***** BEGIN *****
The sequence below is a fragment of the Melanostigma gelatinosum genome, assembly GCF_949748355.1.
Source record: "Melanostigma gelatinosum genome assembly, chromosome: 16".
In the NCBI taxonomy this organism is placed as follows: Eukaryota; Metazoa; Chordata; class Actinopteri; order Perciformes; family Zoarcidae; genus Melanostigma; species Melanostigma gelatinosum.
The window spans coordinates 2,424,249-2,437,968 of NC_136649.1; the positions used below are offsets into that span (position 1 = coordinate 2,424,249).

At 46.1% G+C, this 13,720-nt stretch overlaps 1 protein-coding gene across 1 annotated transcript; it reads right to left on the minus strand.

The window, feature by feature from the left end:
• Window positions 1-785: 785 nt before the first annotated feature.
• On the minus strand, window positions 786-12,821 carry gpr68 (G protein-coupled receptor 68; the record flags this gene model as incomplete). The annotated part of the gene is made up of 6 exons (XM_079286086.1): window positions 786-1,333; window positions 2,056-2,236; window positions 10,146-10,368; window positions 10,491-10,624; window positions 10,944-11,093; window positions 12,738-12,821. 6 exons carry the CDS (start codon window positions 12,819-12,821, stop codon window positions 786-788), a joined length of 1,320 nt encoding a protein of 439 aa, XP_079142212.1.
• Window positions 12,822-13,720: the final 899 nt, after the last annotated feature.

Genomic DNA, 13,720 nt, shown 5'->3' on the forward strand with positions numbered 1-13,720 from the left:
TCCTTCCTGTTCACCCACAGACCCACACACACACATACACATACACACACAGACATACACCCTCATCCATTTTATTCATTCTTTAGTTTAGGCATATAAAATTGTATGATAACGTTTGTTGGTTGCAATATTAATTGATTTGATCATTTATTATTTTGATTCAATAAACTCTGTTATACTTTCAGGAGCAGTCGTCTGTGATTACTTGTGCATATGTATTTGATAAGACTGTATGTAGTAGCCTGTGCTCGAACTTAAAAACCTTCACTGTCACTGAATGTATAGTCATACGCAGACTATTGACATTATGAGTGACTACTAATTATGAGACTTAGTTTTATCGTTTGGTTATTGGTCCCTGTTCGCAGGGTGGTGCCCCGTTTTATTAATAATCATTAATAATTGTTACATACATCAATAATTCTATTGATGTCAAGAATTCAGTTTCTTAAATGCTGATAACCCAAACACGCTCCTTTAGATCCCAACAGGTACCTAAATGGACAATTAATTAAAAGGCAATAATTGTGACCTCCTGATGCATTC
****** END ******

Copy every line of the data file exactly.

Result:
The sequence below is a fragment of the Melanostigma gelatinosum genome, assembly GCF_949748355.1.
Source record: "Melanostigma gelatinosum genome assembly, chromosome: 16".
In the NCBI taxonomy this organism is placed as follows: Eukaryota; Metazoa; Chordata; class Actinopteri; order Perciformes; family Zoarcidae; genus Melanostigma; species Melanostigma gelatinosum.
The window spans coordinates 2,424,249-2,437,968 of NC_136649.1; the positions used below are offsets into that span (position 1 = coordinate 2,424,249).

At 46.1% G+C, this 13,720-nt stretch overlaps 1 protein-coding gene across 1 annotated transcript; it reads right to left on the minus strand.

The window, feature by feature from the left end:
• Window positions 1-785: 785 nt before the first annotated feature.
• On the minus strand, window positions 786-12,821 carry gpr68 (G protein-coupled receptor 68; the record flags this gene model as incomplete). The annotated part of the gene is made up of 6 exons (XM_079286086.1): window positions 786-1,333; window positions 2,056-2,236; window positions 10,146-10,368; window positions 10,491-10,624; window positions 10,944-11,093; window positions 12,738-12,821. 6 exons carry the CDS (start codon window positions 12,819-12,821, stop codon window positions 786-788), a joined length of 1,320 nt encoding a protein of 439 aa, XP_079142212.1.
• Window positions 12,822-13,720: the final 899 nt, after the last annotated feature.

Genomic DNA, 13,720 nt, shown 5'->3' on the forward strand with positions numbered 1-13,720 from the left:
TCCTTCCTGTTCACCCACAGACCCACACACACACATACACATACACACACAGACATACACCCTCATCCATTTTATTCATTCTTTAGTTTAGGCATATAAAATTGTATGATAACGTTTGTTGGTTGCAATATTAATTGATTTGATCATTTATTATTTTGATTCAATAAACTCTGTTATACTTTCAGGAGCAGTCGTCTGTGATTACTTGTGCATATGTATTTGATAAGACTGTATGTAGTAGCCTGTGCTCGAACTTAAAAACCTTCACTGTCACTGAATGTATAGTCATACGCAGACTATTGACATTATGAGTGACTACTAATTATGAGACTTAGTTTTATCGTTTGGTTATTGGTCCCTGTTCGCAGGGTGGTGCCCCGTTTTATTAATAATCATTAATAATTGTTACATACATCAATAATTCTATTGATGTCAAGAATTCAGTTTCTTAAATGCTGATAACCCAAACACGCTCCTTTAGATCCCAACAGGTACCTAAATGGACAATTAATTAAAAGGCAATAATTGTGACCTCCTGATGCATTC